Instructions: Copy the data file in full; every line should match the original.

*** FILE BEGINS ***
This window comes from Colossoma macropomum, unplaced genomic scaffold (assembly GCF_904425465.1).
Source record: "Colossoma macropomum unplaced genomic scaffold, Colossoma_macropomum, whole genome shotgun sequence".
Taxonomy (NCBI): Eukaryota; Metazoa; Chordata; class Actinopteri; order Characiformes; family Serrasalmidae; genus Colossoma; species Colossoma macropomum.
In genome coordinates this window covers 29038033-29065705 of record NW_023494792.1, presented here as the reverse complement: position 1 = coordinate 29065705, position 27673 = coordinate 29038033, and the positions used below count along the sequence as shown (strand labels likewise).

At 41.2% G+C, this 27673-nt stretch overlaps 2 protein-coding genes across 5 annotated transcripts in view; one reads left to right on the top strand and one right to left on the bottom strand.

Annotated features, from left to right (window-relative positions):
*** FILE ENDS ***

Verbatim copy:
This window comes from Colossoma macropomum, unplaced genomic scaffold (assembly GCF_904425465.1).
Source record: "Colossoma macropomum unplaced genomic scaffold, Colossoma_macropomum, whole genome shotgun sequence".
Taxonomy (NCBI): Eukaryota; Metazoa; Chordata; class Actinopteri; order Characiformes; family Serrasalmidae; genus Colossoma; species Colossoma macropomum.
In genome coordinates this window covers 29038033-29065705 of record NW_023494792.1, presented here as the reverse complement: position 1 = coordinate 29065705, position 27673 = coordinate 29038033, and the positions used below count along the sequence as shown (strand labels likewise).

At 41.2% G+C, this 27673-nt stretch overlaps 2 protein-coding genes across 5 annotated transcripts in view; one reads left to right on the top strand and one right to left on the bottom strand.

Annotated features, from left to right (window-relative positions):